Eighth-grader Asher Hurowitz does not know where he will attend high school, let alone college, but during a private talk at the Yale University Art Gallery on Saturday, the young scholar showed his extensive knowledge of ancient Egypt.
The precocious Egyptologist spoke to a small group for 30 minutes about the life of 19th-century English photographer Francis Frith, whose book of photographs of Egypt, the Sinai Peninsula and Jerusalem was first published in 1858. Around 25 friends, family and YUAG guests gathered in a fourth-floor gallery room for prints, drawings and photographs. With measured gestures and steady cadence, Hurowitz wove his lecture from the history of specific pyramids to the photographic techniques of the Victorian Era.
“The subjects in photographs of the time had to stand still for hours at a time, so Frith was lucky to have such dedicated subjects,” said the 13-year-old Hurowitz, referring to the ancient stone structures.
In his talk, Hurowitz emphasized the archaeological value of Frith’s photographs, which were taken before the historic sites were excavated, then went on to compare the freedom of explorers of the mid-1800s with the strict regulations of the current Egyptian government.
Hurowitz disagrees with his father, Richard Hurowitz ’95, a member of the YUAG’s board of trustees, about whether his interest in Egypt developed when he was two or three years old. Richard Hurowitz and his wife Sharon Hurowitz have donated a significant amount of money to the gallery and at least one item to the collection, according to the YUAG website.
The young Hurowitz said an episode of the children’s television show “Little Einstein” about ancient Egpyt first piqued his interest in the subject, and he cited the great number of “neural pathways forming at that age” as a possible explanation for why he has devoted so much time to the niche field. While he did not discuss any specific plans he has for the future, Hurowitz said he intends to propose a major academic theory soon and has been invited to visit Egypt by the Egyptian ambassador, whom he said he met at a dinner for his “good friend” and prominent Egyptologist Nicholas Reeves. Hurowitz, who is projected to complete high school in the spring of 2021, said he hopes to continue his studies at Yale.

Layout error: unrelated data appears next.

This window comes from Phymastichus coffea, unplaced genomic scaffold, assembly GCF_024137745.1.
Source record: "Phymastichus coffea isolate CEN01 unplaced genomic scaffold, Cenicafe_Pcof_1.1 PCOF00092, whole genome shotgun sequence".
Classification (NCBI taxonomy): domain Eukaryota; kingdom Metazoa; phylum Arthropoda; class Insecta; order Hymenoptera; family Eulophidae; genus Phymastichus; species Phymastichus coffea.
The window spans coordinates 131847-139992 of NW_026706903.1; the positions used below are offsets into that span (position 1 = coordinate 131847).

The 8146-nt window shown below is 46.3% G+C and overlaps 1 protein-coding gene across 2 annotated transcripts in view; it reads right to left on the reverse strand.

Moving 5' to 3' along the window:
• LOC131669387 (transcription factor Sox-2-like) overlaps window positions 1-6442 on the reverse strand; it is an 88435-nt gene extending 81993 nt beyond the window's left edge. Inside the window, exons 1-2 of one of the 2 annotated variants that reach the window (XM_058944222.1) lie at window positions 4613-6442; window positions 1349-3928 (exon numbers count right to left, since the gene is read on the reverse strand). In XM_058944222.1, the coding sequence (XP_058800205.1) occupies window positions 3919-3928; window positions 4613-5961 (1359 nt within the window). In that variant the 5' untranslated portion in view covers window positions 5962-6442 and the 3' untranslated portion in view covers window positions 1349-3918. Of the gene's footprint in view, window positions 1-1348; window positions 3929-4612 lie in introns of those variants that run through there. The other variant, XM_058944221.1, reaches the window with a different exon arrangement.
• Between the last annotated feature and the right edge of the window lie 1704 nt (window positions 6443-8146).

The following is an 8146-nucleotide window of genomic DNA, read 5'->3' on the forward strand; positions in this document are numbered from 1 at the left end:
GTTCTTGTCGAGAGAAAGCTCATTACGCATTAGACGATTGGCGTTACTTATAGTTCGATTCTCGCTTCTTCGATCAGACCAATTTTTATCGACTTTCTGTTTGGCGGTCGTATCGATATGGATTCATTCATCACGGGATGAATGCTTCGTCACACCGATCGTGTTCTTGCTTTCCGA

After the talk, Hurowitz answered audience questions, deferring some to Judy Ditner, assistant curator of photography and digital media at the YUAG. Clifford Ross ’74, a photographer who gave the photographs to the Yale gallery on extended loan and also attended Saturday’s talk, commended Hurowitz during the question-and-answer session.
“The idea behind my loan was that students and faculty would find [the photographs] intriguing,” Ross said. “I could never have dreamed that such a young, bright mind would one day bring them to life. This just shows that people from any age can engage them. I thank you. And the prints thank you.”
Jock Reynolds, who is currently on sabbatical from directing the YUAG, invited Hurowitz to the gallery this past summer after learning about Hurowitz’s interest in the Frith folio. Ditner said she made the photographs available and helped Hurowitz collect research about the folio, though she said most of his “extensive research” was his own. Hurowitz said he prepared by spending time after school each day and on weekends reading a book on Frith’s life that is housed by the Metropolitan Museum of Art’s library and then found sources cited in the book.
Susan Matheson, curator of ancient art at the YUAG, and Lisa Brody ’91, associate curator of ancient art, also attended the talk.
“The mission of the gallery is to engage people with the works whether they’re Yale students or middle school students,” Brody said. She added that she did not have any quarrels with any of the historical information and analysis Hurowitz included in his talk.
The YUAG collection includes dozens of Frith’s photographs that can be viewed by appointment.